Farmer’s Cheese

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Do you need some way to substitute for farmer’s cheese? Keep reading to see 10 types of cheese that can be used to replace farmer’s cheese.

Farmer’s Cheese substitutes

Farmer’s cheese is a fresh, unaged white cheese made with either cow, sheep, or goat’s milk. Farmer’s cheese texture largely depends on the manufacturing process. European-style farmer’s cheese is typically only drained, yielding a softer, creamier texture, while American-style farmer’s cheese is drained and pressed, producing a dryer, crumbly texture. 

It has a mellow, creamy flavor with a slight tanginess to it. The mild flavor lends itself well to both savory and sweet dishes, which makes farmer’s cheese one of the most versatile types of cheese.

Best Substitutes for Farmer’s Cheese

Ricotta Cheese

Ricotta, an Italian whey cheese, is similar to farmer’s cheese in that, depending on the production process, it can be either very creamy or dryer and crumblier (though even dryer ricotta tends to be softer than farmer’s cheese). As such, finding a close match texture-wise is relatively easy. Ricotta also has a mild taste with only a slight saltiness and a touch of sweetness. Due to the similarities, ricotta can easily substitute farmer’s cheese at a 1:1 ratio in both sweet and savory recipes.

Stracciatella Cheese

Stracciatella is a soft, creamy Italian cheese with a mellow milky flavor with just a touch of tanginess (similar to mozzarella). Its versatile flavor lends itself well to both sweet and savory foods. However, stracciatella has a much creamier, almost runny texture compared to farmer’s cheese, and high moisture content should be accounted for when substituting. Use around 3:4 of stracciatella to farmer’s cheese ratio and cook on lower heat.

Chavroux Cheese

Chavroux is a soft goat’s milk cheese from France. It has a smooth and creamy, usually spreadable texture, though aged chavroux varieties can be on a more crumbly side. Chavroux’s mild, somewhat bland flavor becomes sharper and creamier with age, but it pairs well with more robust ingredients, both sweet and savory, at every stage. Use it at a 1:1 ratio.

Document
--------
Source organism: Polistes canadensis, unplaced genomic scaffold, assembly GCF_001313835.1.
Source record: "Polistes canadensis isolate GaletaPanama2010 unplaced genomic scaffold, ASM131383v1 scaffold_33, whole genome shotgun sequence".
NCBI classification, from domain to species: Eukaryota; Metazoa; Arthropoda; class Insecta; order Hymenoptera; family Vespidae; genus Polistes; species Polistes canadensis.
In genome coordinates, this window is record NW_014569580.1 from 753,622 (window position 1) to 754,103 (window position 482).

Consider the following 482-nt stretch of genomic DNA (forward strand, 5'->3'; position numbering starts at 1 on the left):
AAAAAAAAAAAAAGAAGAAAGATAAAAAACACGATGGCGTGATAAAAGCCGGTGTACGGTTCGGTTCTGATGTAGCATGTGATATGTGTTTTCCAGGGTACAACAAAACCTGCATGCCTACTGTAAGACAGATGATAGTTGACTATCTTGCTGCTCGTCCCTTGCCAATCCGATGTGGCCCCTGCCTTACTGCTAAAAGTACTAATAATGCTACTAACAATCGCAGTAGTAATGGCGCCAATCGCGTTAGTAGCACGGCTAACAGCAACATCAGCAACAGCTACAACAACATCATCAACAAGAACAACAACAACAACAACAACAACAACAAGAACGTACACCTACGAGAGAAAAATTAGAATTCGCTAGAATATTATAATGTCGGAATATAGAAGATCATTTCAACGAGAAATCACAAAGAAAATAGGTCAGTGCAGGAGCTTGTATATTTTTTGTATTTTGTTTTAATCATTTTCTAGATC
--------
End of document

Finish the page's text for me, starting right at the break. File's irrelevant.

Queso Blanco

A traditional Mexican cheese, it’s made from unskimmed cow’s milk and has a semi-hard, crumbly texture quite similar to farmer’s cheese. It has a more pronounced flavor with a hint of lemon (the acid is used in the milk coagulation process). However, it is still mellow and creamy overall, giving it enough similarities with farmer’s cheese to act as a decent substitute. Use it at a 1:1 ratio.

Queso Fresco

Queso Fresco is another Mexican alternative to Farmer’s cheese, made with a mix of goat and cow’s milk. It has a firmer, more crumbly texture, similar to dryer varieties of farmer’s cheese. Queso fresco has a mild, milky flavor but is saltier than other alternatives. Use it a bit more sparingly at a 4:5 ratio to account for extra salt.

Faisselle Cheese

Faisselle is a traditional French cheese made from raw milk. It has a very soft and delicate texture due to the high moisture level. Its flavor is often described as fresh, milky, and slightly acidic. Overall it’s more robust than farmer’s cheese but can be a good substitute if the differences are accounted for. Use a little less faisselle when cooking, at about 3:4 to farmer’s cheese.

Feta Cheese

Feta, the traditional Greek cheese, is one of the more tricky alternatives. Its crumbly texture matches farmer’s cheese well. However, its robust, salty flavor is much stronger than farmer’s cheese. While feta works with both sweet and savory ingredients, it’s not the best substitute in desserts and needs to be used more sparingly in savory dishes, at a ratio of about 3:4.

Manouri Cheese

Manouri is another Greek cheese. It is somewhat similar to feta in texture, though it tends to be a bit softer and creamier. Its flavor, on the other hand, while slightly sour and a bit tangy, is mellower, with less salt and acidity to it. It’s often compared to Greek yogurt flavor-wise. You can use it at a 1:1 ratio.

Quark Cheese

Quark is a fresh dairy product popular in Eastern Europe that’s a bit hard to pin down. It’s sometimes mistaken for cottage cheese, curd cheese, and farmer’s cheese but is a little different from them each. That said, there are enough similarities in texture and flavor-wise for quark to be a suitable substitute. Use at a 1:1 ratio.

Cottage Cheese

Cottage cheese can be either dry or creamed (i.e., mixed with extra cream). Both have a similar mild flavor with a touch of acidity and can act as farmer’s cheese substitutes in recipes that call for using fresh cheese or desserts (the latter being a particularly popular option). Generally, using either at a 1:1 ratio is fine, but dry cottage cheese might need adjustment in desserts if the mixture thickens too much, so it’s safer to start with a 3:4 ratio and go from there. 

Common questions about Farmer’s cheese substitutions

What is a good substitute for farmers cheese?

There are many good substitutes for farmer’s cheese. They include Ricotta cheese, Stracciatella cheese, Chavroux cheese, Queso Blanco, Queso Fresco, Faisselle cheese, Feta cheese, Manouri cheese, Quark cheese and Cottage cheese.

Is farmer’s cheese the same as ricotta?

No. Ricotta cheese is very similar to farmer’s cheese in terms of texture and flavor. Ricotta cheese is a great farmer’s cheese substitute at a 1:1 conversion ratio, but they are not the same thing.

More substitutes for your favorite cheeses

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